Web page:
Black history isn’t a separate part of American history—it’s interwoven into the American story. And it goes deeper than the pains of slavery and Jim Crow. And in a corner of northwest Georgia, one group is dedicated to preserving local history to remind people of that fact.
The Walker County African American Historical and Alumni Association, led by president and founder Beverly Foster, has spent the last 20 years preserving, publishing, and teaching about black life in Walker, Dade, Catoosa, and Chattooga Counties.
Foster’s story is one of dedication, perseverance, and a focus on reconciliation to keep black history alive.
Foster grew up in Walker County before moving to Atlanta, and now splits her time between them. “The Lord said, ‘You need to record the history of your people in this area,’” Foster said. “I had to return to my roots and record the story of African Americans in the area.”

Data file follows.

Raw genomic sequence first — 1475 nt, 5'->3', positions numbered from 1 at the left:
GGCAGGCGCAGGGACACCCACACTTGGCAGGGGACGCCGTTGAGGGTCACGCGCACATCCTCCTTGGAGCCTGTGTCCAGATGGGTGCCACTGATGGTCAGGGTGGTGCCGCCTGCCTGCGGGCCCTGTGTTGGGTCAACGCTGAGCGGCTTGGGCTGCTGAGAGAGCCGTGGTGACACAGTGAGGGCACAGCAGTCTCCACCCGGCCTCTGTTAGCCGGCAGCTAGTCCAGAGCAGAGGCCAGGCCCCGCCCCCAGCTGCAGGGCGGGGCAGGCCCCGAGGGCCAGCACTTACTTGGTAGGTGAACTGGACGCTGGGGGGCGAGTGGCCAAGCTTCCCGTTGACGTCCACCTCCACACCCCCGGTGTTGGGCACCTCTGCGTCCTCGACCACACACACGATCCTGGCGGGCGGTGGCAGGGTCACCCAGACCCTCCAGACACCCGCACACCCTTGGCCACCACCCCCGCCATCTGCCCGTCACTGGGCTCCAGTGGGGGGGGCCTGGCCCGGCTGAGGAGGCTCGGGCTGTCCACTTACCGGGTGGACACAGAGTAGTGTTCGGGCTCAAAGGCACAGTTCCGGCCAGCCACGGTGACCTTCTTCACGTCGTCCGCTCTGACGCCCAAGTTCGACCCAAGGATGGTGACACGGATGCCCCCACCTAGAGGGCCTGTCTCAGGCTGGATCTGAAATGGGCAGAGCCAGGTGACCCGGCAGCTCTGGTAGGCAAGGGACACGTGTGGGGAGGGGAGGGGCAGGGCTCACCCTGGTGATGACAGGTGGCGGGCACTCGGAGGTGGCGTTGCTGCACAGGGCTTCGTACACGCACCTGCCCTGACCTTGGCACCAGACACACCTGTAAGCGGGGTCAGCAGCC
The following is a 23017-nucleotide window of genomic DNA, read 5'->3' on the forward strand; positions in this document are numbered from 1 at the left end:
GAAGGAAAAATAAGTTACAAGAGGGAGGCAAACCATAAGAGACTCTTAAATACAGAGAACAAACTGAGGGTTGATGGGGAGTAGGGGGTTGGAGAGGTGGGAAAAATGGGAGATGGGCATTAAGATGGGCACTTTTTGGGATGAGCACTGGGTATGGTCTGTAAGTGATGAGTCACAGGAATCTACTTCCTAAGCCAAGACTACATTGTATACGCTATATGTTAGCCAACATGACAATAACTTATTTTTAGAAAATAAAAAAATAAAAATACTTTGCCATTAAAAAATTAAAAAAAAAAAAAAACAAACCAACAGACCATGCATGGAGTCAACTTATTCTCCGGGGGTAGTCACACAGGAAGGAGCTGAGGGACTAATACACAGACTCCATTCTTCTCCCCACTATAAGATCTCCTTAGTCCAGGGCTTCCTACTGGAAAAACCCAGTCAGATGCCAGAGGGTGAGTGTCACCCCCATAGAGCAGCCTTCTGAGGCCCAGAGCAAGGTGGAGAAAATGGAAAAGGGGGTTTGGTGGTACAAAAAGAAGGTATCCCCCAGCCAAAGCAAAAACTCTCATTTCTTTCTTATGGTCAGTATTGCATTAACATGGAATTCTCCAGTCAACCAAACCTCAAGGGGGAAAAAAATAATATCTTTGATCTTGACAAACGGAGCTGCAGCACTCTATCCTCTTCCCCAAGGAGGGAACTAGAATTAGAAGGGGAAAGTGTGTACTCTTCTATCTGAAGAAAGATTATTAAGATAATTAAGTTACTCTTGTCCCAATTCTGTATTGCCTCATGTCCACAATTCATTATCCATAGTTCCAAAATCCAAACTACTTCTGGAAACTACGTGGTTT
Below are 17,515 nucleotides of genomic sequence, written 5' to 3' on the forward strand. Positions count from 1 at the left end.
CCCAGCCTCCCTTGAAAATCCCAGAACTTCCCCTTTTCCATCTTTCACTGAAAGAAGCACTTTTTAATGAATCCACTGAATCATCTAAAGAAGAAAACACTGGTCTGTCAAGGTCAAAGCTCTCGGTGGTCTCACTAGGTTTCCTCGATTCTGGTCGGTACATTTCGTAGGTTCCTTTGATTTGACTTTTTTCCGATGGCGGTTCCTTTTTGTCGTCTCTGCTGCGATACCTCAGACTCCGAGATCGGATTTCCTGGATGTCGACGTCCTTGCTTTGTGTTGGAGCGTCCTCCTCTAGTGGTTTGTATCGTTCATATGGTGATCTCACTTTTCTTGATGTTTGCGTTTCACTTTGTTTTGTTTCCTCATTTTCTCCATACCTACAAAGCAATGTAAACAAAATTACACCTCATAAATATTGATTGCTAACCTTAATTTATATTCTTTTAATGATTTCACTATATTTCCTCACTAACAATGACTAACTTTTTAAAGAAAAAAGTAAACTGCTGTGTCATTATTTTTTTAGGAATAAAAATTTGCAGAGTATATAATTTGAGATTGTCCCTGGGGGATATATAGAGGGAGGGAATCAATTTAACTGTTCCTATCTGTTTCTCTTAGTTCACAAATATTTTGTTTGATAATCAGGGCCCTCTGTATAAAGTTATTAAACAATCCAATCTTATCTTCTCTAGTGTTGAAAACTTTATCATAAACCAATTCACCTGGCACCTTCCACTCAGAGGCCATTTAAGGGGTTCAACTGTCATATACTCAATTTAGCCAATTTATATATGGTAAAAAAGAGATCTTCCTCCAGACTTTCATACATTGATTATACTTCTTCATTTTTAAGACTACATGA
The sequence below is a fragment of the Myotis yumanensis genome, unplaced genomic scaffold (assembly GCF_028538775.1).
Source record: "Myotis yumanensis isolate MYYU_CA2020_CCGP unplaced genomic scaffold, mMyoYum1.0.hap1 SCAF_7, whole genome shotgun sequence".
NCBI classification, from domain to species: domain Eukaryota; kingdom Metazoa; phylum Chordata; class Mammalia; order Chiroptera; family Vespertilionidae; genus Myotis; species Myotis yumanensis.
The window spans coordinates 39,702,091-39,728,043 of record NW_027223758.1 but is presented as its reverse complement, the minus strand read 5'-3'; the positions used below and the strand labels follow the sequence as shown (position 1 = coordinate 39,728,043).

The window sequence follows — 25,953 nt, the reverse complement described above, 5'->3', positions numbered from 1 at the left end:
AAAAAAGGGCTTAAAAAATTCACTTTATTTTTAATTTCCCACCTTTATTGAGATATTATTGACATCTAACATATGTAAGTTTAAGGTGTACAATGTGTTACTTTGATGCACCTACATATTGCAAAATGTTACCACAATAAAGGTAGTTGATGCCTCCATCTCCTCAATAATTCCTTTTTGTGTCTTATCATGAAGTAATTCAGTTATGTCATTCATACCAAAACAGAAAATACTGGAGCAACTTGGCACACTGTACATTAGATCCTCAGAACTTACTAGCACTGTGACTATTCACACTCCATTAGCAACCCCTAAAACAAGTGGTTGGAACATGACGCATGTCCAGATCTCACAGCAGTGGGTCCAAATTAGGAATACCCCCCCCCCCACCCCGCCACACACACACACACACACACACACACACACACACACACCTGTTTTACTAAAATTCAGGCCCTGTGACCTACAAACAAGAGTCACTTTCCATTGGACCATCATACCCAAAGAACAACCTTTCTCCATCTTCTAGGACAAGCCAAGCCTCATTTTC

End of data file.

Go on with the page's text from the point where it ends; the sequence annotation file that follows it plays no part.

Walker County touches the Tennessee border just south of Chattanooga and is 125 miles north of Atlanta. It is part of the Tennessee Valley geographically, culturally, and historically, said David Boyle, president of the Walker County Historical Society. Its mountainous terrain, immigration patterns, and dialect are more connected to Appalachia than the rest of Georgia. The area gets its local news from Chattanooga, not Atlanta, he noted.
Walker County had a larger population of African Americans in the past. Economic growth attracted black workers away to Atlanta and Chattanooga, while others left during the Great Migration and headed north to New York, Washington, DC, Chicago, Indiana, and Ohio. Today, the county is only 5-10 percent black.